In her no-nonsense clogs, Nina Ruskin clomp-clomped with a light foot, as she weighed a scant 100 pounds. With purpose she clomped, with her bar tray of drinks held firmly in front of her: 3 Dos Equiss (“Double-X suds”), 3 shots of Jameson’s straight up, a tall screwdriver, and a bottle of coca cola (for dad, Mickey).
Drinks delivered to her dad and a table full of raucous older artists, with the younger-generation (by 15 years, maybe) artist, Nathan Josephson, regaling them all with jokes that kicked up the hilarity a notch, Nina’s mouth tightened as she turned heel. Back at the bar, she paused and stretched up on tippytoes to survey the scene, her perhaps 20-60 eyes squinting.
A thin, sallow girl who looked remarkably like dad, Mickey, young Nina Ruskin took her job very seriously. She kept a baleful eye out for misbehavior in general and rarely seemed to have fun. In days of yore, she’d have been deigned of bilious temperament. At One U -- an outpost of outlaws and reprobates, druggies and dealers, poets and painters -- Nina felt that she needed to keep things steady, on an even keel. I, too, thought of how this was important, but I never envied her being the one to remind people of rules.
I mean, One U was a notably lawless place. Many of its artist patrons ate and drank on tabs that owner Mickey Ruskin bestowed in exchange for pieces of their art. Many fine pieces hung on the crisp white walls. Working at One U was kind of like working a constant downtown gallery opening -- with a kitchen, a great jukebox, and a bar that was open ‘till late o’ clock.
Drinks in those days were as fancy as a screwdriver or a margarita; a tequila sunrise, maybe some kirs (white wine with cassis) and kir royales (champagne with cassis) were served. Martinis weren’t very popular. Of course, mimosas were consumed along with bloody marys in the morning, but who got up early enough for such things? Maybe the people who slept all day and got up at dark, the cocaine vampires. . . I for one could not understand how anybody could function at all, let alone for lengthy periods of time, high on anything, esp. coke (cocaine).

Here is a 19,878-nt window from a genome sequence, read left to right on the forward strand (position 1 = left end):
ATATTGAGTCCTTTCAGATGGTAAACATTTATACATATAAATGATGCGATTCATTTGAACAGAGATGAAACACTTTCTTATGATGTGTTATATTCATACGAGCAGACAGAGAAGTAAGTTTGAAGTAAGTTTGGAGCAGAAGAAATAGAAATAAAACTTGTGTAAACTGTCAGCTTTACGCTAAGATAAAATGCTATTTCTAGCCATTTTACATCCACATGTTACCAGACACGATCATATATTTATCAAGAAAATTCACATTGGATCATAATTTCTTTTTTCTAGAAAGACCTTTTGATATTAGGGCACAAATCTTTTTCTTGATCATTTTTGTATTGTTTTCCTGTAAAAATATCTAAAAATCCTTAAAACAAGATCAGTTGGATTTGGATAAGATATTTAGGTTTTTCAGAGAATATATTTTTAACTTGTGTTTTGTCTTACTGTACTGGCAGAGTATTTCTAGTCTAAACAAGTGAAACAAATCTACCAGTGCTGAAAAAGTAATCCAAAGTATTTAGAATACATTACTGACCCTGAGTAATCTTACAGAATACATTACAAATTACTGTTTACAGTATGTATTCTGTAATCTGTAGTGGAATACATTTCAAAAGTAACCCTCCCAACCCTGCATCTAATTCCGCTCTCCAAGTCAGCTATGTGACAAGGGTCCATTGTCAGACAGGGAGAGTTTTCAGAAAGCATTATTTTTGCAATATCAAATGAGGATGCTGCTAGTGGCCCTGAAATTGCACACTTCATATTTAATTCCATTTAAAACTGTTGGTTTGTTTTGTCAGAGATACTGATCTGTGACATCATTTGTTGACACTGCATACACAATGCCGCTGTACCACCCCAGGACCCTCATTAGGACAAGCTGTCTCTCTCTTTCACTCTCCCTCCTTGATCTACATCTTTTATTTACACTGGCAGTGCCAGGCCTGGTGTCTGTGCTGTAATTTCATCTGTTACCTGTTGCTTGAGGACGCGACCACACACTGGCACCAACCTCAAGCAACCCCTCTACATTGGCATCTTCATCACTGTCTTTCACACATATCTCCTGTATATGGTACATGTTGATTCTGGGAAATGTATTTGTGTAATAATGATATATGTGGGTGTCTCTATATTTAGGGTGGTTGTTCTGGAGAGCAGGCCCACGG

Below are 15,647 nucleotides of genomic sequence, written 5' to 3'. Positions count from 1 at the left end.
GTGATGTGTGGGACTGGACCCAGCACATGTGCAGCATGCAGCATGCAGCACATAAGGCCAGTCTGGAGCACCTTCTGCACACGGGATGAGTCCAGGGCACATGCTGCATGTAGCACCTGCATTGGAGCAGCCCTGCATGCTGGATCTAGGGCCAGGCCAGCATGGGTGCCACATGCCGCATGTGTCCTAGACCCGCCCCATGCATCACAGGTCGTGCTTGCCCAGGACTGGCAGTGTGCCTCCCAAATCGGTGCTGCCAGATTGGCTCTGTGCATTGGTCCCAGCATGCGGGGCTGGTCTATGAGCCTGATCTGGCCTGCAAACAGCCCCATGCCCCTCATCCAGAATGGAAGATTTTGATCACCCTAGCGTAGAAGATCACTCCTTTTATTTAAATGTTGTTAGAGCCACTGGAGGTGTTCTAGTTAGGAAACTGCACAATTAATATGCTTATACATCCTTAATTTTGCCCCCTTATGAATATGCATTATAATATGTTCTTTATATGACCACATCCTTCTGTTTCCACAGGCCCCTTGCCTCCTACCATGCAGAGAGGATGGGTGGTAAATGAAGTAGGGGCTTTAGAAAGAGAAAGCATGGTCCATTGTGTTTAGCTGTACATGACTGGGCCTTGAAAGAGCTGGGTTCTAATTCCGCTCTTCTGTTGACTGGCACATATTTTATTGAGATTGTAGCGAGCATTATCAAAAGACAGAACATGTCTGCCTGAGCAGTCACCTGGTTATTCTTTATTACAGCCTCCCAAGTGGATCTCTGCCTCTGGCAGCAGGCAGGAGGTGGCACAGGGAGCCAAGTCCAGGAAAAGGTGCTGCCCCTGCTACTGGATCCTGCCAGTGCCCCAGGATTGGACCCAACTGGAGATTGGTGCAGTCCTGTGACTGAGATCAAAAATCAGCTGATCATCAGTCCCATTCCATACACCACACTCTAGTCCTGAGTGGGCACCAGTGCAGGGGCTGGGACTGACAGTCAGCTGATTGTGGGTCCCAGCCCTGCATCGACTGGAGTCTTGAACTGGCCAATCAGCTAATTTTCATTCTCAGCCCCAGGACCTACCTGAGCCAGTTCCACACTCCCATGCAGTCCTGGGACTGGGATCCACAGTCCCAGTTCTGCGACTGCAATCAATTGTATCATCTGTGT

I started working there in December of 1982, and by February of ’83 I knew what was going on in the back office, roughly. . . they weren’t exactly hawkin’ vichyssoise in bulk, or anything remotely calorific. . . but very, very hush hush. . . dangerous. Did Nina or Victoria, her little sister, know what was being cooked up in the back? I really doubt it on one hand, but on the other hand I wonder how they couldn’t have known. . .
Even if not exactly likable, I thought Nina was so brave and strong and I admired her ability to keep her head in that zoo that her dad built. She knew that few people liked her, but stuck to her guns and worked really hard -- probably with blinders on.